Thursday, January 27, 2011
The Only Game in Town (1970)
Warren Beatty became a full-fledged movie star after producing and starring in "Bonnie and Clyde" in 1967. The movie helped usher in the "New Hollywood" era of films, and it also made Warren Beatty a very rich man. Warner Brothers had such little faith in "Bonnie and Clyde," thinking that it would merely be a "B" movie, that they gave Beatty 40% of the profits. According to imdb.com, "Bonnie and Clyde" cost $2.5 million to make, and grossed about $50 million in the US alone. Good job, Warren. So, what movie did Beatty choose as his follow-up? Typically for Beatty, he waited and waited, and turned down a classic movie, "Butch Cassidy and the Sundance Kid." Beatty then accepted the offer to replace Frank Sinatra in director George Stevens' last movie, "The Only Game in Town," where he would co-star with Liz Taylor. Beatty was a huge admirer of Stevens's work, and basically said yes to the movie just so he could work with him. Stevens directed many great movies like "Gunga Din," "A Place in the Sun," with Liz Taylor and Montgomery Clift, "Shane," and "Giant," with Liz, Rock Hudson, and James Dean. Unfortunately, "The Only Game in Town" is not one of his great movies. Ever polite, Beatty defended his decision, saying, "I always thought that it was probably one of the most sensible decisions I had made because I got the chance to work with George...ultimately it was more rewarding to me to have made a sort of an unsuccessful picture with him." Beatty soaked up everything from Stevens, who was a perfectionist with a tendency to over-shoot. (Just like Beatty would be as a director.) Beatty was amazed by Stevens's calm demeanor, and remarked that he never once heard Stevens raise his voice on the set. Beatty tried to handle himself the same way as a director.
"The Only Game in Town" is set in Las Vegas, but it was mostly filmed in Paris. Why, you might well ask. Well, because Richard Burton was a tax exile from England and could only spend a small number of days a year in the UK. So Burton's latest movie, "Staircase," though set in London, was being filmed in Paris. (In "Staircase" Burton and Rex Harrison play gay hairdressers. Really.) And Liz wanted to be in the same city as Richard. Therefore, extremely expensive facsimiles of Vegas casinos were built in Paris to accommodate Liz. Ah, show-biz!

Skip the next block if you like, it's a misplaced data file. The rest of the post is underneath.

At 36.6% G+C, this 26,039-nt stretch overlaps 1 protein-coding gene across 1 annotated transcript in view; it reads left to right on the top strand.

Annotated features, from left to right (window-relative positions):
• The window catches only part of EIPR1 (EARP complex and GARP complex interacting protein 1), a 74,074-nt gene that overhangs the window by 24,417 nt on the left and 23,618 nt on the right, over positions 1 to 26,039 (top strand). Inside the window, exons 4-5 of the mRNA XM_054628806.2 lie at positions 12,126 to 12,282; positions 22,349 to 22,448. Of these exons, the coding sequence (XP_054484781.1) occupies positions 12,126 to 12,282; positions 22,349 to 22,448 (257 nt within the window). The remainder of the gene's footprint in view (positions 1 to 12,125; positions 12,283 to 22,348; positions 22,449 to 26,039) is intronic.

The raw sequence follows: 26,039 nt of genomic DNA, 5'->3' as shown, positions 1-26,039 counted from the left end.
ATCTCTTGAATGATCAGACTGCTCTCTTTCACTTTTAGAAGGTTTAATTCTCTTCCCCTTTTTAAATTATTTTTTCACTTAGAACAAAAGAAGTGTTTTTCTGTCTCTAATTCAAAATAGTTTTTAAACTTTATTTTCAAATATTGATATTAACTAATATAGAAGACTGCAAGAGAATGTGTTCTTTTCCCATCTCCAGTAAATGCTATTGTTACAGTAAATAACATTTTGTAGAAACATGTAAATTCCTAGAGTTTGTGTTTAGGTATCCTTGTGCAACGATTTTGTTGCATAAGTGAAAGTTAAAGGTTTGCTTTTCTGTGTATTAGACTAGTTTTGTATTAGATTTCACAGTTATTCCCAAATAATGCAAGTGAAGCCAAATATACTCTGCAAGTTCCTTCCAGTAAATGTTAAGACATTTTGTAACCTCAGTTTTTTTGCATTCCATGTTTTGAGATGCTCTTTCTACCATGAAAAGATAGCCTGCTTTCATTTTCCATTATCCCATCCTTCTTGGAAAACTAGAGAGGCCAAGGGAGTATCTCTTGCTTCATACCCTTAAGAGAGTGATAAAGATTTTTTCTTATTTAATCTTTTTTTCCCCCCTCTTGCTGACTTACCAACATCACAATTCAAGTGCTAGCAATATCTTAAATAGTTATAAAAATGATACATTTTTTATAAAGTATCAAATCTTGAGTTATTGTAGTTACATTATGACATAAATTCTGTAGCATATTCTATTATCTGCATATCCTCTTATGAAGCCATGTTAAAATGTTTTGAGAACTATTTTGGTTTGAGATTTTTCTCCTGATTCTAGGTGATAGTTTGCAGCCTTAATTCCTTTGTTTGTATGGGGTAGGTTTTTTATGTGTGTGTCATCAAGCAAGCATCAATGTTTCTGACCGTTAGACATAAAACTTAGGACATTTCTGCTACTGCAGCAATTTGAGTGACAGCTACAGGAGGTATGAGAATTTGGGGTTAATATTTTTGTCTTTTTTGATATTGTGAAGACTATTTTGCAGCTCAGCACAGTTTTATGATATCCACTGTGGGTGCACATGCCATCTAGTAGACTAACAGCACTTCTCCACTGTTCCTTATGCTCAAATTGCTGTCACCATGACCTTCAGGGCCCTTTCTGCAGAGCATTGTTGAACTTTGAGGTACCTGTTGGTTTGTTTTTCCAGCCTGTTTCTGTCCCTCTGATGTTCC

"The Only Game in Town" was actually a play before it was a movie, running on Broadway for 16 performances in 1968. Frank D. Gilroy, the playwright, must have clicked his heels for joy when 20th Century Fox bought the film rights for $500,000 before the play even opened! It's basically a two-person character study, as the film focuses on chorus girl Fran meeting cocktail bar piano player Joe. Fran has been in Las Vegas for five years, and Joe is planning to leave for New York City as soon as he can save $5,000. Joe soon hits a lucky streak and wins $8,000 at the casinos. He tells Fran he wants to have one more nice night on the town before he leaves the next day. In an excruciating scene, we watch as Joe gambles away all $8,000. Which explains why he's been in Las Vegas for 5 years trying to save $5,000. Just as Joe is waiting for the perfect time to leave Vegas, which may never come, Fran is waiting for her lover, married and living in San Fransisco, to finally divorce his wife and marry her. In the meantime, Fran invites Joe to move in with her. No strings attached, free to leave whenever either one pleases. Eventually Fran's lover comes back with what seems to be the perfect news: he's gotten a divorce, and now they can get married. He's booked them tickets for a honeymoon starting that night. But after saying goodbye to Joe on the phone, Fran realizes that she is in love with Joe, and doesn't leave with her lover. (In a very un-Liz Taylor like moment, Fran even gives him back the ginormous ring he bought her!) So, what happens at the end? Well, I won't spoil that for you.